The European Central Bank pared back interest rates at a meeting here Thursday to give a push to progress made by EU leaders in fighting the crisis at their summit last week.
The ECB, at its regular monthly policy meeting, trimmed eurozone borrowing costs by a quarter of a percentage point to a new record low of 0.75 percent.
The two other key rates — on the marginal lending facility and the deposit facility — would also be cut by a quarter point to 1.50 percent and zero percent respectively.
Shortly before, the Bank of England (BOE) announced it would increase its Quantitative Easing (QE) stimulus policy by 50 billion pounds (US$ 78 billion) to boost Britain’s recession-hit economy.
And the BOE added that it was keeping its main interest rate at a record low 0.50 percent.
Analysts said that in cutting rates, the ECB will help shore up the relatively positive sentiment on financial markets since the EU summit, which delivered more than originally hoped for in moves to break the debt crisis.
ECB Didn’t Discuss Other Anti-crisis Measures: Draghi
The ECB, which cut its key interest rates to new all-time lows on Thursday, did not discuss any further “non-standard” measures to beat the crisis, ECB President Mario Draghi said.
“We didn’t discuss any other non-standard measures,” Draghi told a news conference here, referring to an artillery of special emergency measures at its disposal, such as massive injections of liquidity into the banking system, or a programme of buying up the sovereign bonds of debt-wracked countries.
A hotly contested programme of indirectly buying up the bonds of debt-mired countries — known as the Securities Markets Programme (SMP) — has lain dormant for 16 weeks now.
The ECB also appears reluctant to embark on further massive injections of liquidity while the effects of two previous ones in December and February amounting to more than 1 trillion euros (US$ 1.26 trillion) have still to make themselves fully felt.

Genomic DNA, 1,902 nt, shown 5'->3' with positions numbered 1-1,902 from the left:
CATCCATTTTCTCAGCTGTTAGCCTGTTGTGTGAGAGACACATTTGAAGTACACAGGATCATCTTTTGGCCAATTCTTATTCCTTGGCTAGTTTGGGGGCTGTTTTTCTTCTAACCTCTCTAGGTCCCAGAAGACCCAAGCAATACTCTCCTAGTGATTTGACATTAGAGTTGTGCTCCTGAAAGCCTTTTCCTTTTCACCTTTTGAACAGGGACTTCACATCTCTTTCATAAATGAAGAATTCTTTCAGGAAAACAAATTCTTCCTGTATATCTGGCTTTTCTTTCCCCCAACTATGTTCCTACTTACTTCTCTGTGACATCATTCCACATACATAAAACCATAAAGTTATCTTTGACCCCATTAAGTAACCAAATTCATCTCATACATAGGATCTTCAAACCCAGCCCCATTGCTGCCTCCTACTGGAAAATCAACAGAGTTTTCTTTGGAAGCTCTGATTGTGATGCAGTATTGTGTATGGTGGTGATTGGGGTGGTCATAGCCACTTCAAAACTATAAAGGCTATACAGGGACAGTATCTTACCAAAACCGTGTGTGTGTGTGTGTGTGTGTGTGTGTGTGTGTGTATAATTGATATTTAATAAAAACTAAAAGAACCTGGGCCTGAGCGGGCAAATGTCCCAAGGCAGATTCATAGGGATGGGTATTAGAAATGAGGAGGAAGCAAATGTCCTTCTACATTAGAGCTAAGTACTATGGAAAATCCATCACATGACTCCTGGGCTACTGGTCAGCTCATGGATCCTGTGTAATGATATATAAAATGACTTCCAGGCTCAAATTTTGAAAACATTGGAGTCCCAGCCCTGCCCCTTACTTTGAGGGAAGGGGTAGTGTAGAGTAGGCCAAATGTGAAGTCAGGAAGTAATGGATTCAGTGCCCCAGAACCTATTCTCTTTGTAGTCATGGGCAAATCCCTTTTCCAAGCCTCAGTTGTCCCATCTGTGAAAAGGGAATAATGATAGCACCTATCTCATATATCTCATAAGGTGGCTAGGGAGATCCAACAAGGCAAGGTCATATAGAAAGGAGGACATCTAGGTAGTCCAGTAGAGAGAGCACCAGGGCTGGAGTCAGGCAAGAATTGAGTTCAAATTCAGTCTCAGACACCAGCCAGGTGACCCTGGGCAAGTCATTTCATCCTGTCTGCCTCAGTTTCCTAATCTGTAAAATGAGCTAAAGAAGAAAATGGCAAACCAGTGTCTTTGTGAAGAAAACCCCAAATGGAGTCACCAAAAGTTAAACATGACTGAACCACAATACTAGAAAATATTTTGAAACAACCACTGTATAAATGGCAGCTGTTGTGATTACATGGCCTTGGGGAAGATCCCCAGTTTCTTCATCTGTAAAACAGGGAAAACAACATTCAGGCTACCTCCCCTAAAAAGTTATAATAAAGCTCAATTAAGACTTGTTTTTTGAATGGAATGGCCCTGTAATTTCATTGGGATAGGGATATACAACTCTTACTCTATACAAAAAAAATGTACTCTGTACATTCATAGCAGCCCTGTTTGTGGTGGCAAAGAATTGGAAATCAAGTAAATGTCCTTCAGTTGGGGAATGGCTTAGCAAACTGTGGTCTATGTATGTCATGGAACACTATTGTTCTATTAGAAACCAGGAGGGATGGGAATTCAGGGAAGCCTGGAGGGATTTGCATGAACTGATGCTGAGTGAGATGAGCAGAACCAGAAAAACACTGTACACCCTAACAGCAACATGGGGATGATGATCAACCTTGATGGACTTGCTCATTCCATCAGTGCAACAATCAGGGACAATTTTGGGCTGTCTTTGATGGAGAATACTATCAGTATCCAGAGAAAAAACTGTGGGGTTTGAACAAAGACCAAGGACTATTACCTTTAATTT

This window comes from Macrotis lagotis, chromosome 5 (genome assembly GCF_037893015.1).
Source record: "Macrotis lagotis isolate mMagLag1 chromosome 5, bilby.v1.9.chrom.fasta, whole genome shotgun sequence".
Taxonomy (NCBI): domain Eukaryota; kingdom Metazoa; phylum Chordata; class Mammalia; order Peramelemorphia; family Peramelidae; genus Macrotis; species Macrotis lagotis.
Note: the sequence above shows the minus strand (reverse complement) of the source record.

The size and complexity of those two operations, known as long-term refinancing operations or LTROs, were such that it was not possible to assess exactly what effects they have had, Draghi said.
The aim of the LTROs was to avert a looming credit crunch, because the ECB hoped banks would lend the cheap funds to businesses and households and keep credit flowing in the debt-wracked eurozone economy.
However, the cash does not appear to be trickling through into the real economy, recent data suggest, with lending by eurozone banks to the private sector actually contracting in May.
Draghi attributed that to low demand for credit, rather than the restrictive lending policies of banks.
Draghi denied the ECB is running out of possible policy options to tackle the crisis.
“We still have our artillery ready. We still have all our tools to pursue our objectives within our mandate,” he said, while refusing to elaborate further on what other possible non-standard measures the ECB could resort to.
The decision to cut rates was taken unanimously by the ECB’s 23-member governing council, Draghi said.
Asked whether the eurozone’s current bailout funds, the European Financial Stability Facility and European Stability Mechanism, had sufficient funds to a collapse of any more eurozone states, Draghi said they would be “adequate.”
US Stocks Fall Following ECB Rate Cut
U.S. stocks sagged in early trade Thursday after Europe’s key central banks took action to boost growth but U.S. data did not set a clear path for the Federal Reserve to follow suit.
In the first half hour of trade the Dow Jones Industrial Average fell 74.89 points (0.58 percent) to 12,868.93.
The S&P 500-stock index lost 8.93 (0.65 percent) to 1,365.09, while the tech-rich Nasdaq slipped 12.77 points (0.43 percent) to 2,963.31.